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Membrane depolarization and carbamoylcholine stimulate phosphatidylinositol turnover in intact nerve terminals.

By S M Audigier, J K Wang and P Greengard


Synaptosomes, purified from rat cerebral cortex, were prelabeled with [3H]inositol to study phosphatidylinositol turnover in nerve terminals. Labeled synaptosomes were either depolarized with 40 mM K+ or exposed to carbamoylcholine (carbachol). K+ depolarization increased the level of inositol phosphates in a time-dependent manner. The inositol trisphosphate concentration increased rapidly and transiently, reaching maximum (250% of control) in less than 3 sec and returning to near basal levels by 30 sec. The inositol bisphosphate level also increased rapidly, but its elevated level (220% of control) was sustained during continued depolarization. The elevated level of inositol bisphosphate was reversed upon repolarization of the synaptosomes. The level of inositol monophosphate increased slowly to 120-130% of control. These effects of K+ depolarization depended on the presence of Ca2+ in the incubation medium. Carbachol stimulated the turnover of phosphatidylinositol in a dose- and time-dependent manner. The level of inositol trisphosphate increased only slightly (120-130% of control) during carbachol stimulation. The level of inositol bisphosphate increased to 210% of control, and this maximal response was seen from 15 to 60 min. Accumulation of inositol monophosphate (250% of control) was larger than that of inositol bisphosphate, but its time course was slower. Atropine and pirenzepine inhibited the carbachol effect with high affinities of 0.8 nM and 16 nM, respectively, indicating that the effect of carbachol was mediated by activation of a M1 muscarinic receptor. Incubation of synaptosomes in Ca2+-free buffer reduced the response to carbachol by 30%, and addition of EGTA abolished it. These data show that both Ca2+ influx and M1 muscarinic receptor activation stimulate phospholipase C activity in synaptosomes, suggesting that phosphatidylinositol turnover may be involved in regulating neurotransmitter release from nerve terminals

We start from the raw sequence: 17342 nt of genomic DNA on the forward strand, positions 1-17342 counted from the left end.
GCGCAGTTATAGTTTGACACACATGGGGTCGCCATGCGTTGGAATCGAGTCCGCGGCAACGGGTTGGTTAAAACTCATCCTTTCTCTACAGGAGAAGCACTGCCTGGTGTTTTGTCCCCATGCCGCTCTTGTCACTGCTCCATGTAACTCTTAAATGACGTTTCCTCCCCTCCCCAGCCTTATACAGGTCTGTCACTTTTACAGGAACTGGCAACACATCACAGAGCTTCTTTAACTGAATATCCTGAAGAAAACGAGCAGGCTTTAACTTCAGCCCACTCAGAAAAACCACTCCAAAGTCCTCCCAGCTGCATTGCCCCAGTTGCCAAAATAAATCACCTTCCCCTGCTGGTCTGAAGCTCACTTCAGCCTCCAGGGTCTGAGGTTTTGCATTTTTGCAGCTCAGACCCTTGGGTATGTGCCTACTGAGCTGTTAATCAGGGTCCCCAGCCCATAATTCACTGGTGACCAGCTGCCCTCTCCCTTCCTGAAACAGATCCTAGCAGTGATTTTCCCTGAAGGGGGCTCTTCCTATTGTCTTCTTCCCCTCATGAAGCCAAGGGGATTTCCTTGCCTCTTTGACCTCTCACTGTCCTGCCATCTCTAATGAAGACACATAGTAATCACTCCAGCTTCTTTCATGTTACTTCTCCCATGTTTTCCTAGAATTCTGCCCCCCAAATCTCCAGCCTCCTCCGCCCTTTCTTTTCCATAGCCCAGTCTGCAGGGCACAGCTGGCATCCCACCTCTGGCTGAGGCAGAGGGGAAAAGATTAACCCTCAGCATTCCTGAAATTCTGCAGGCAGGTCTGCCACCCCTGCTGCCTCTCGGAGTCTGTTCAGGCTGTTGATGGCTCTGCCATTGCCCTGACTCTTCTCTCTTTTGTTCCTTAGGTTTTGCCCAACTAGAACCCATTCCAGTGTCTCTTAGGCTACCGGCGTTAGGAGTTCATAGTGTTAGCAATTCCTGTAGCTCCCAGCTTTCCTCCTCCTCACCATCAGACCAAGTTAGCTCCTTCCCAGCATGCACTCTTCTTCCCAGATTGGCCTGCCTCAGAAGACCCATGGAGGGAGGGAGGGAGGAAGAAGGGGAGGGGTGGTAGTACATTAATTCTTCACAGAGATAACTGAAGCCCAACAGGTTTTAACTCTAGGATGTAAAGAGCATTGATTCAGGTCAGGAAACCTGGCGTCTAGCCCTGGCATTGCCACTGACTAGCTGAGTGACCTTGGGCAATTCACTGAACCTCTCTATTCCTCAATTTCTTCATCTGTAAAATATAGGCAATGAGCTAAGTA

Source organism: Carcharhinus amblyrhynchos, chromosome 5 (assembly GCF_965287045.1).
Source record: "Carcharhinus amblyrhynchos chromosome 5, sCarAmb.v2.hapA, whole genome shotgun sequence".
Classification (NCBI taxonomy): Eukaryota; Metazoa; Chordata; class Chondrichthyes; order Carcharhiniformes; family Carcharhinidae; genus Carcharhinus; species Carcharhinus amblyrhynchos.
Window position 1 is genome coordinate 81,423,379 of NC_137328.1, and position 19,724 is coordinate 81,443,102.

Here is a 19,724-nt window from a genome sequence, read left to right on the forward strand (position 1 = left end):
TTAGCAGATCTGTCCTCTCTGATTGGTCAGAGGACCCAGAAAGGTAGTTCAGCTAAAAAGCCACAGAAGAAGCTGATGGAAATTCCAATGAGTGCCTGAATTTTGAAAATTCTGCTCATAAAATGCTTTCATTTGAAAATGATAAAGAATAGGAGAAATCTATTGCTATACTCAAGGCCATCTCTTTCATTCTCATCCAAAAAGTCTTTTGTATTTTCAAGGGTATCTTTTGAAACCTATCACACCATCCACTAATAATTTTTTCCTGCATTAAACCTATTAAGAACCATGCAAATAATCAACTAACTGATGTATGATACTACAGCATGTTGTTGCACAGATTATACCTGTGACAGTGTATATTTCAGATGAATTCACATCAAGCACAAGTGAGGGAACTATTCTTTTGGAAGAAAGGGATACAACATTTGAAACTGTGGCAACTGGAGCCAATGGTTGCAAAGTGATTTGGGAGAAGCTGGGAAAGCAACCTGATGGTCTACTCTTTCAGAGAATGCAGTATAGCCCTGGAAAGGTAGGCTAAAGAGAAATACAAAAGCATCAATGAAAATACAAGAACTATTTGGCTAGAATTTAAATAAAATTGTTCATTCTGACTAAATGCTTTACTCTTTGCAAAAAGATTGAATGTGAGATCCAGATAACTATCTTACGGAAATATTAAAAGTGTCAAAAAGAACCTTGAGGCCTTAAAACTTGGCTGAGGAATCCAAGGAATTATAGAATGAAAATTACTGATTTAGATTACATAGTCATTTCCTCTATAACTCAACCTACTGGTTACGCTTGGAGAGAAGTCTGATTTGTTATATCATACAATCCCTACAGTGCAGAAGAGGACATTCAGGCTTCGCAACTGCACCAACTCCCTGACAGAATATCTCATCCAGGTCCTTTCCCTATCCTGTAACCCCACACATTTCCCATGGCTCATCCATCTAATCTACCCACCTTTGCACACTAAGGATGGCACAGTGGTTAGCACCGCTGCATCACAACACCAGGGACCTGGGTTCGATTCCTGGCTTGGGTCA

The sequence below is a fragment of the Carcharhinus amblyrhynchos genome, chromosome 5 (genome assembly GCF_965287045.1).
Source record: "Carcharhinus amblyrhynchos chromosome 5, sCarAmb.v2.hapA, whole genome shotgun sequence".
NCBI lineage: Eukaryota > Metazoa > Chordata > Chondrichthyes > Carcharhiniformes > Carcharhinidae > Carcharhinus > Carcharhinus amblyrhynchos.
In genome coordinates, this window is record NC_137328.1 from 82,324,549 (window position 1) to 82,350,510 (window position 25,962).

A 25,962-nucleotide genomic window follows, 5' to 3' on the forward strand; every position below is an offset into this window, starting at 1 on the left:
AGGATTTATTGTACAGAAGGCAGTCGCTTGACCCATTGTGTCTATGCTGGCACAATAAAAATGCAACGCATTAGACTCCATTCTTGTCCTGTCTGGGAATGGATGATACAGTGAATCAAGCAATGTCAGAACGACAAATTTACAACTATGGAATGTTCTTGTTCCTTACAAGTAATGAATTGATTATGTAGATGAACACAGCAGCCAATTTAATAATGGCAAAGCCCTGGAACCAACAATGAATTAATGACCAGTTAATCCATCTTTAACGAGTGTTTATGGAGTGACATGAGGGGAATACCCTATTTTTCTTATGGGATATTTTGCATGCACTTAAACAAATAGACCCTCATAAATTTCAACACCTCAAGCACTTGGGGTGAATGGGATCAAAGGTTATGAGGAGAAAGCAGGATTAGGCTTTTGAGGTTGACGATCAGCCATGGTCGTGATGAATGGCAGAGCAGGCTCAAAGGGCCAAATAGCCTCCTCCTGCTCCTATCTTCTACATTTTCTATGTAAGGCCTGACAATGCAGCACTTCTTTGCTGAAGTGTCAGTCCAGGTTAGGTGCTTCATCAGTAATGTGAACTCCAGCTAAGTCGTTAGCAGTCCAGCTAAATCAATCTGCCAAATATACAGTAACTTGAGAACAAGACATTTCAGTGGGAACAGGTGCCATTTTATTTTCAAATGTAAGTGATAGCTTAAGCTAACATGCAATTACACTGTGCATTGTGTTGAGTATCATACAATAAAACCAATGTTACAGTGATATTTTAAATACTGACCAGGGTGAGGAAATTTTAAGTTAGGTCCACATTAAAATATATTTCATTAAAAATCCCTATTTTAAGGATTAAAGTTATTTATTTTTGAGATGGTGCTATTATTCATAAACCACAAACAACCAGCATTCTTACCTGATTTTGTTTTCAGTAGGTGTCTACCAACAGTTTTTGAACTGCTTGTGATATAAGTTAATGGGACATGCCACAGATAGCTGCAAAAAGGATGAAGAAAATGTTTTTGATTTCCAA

Topics: Research Article
Year: 1988
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Provided by: PubMed Central
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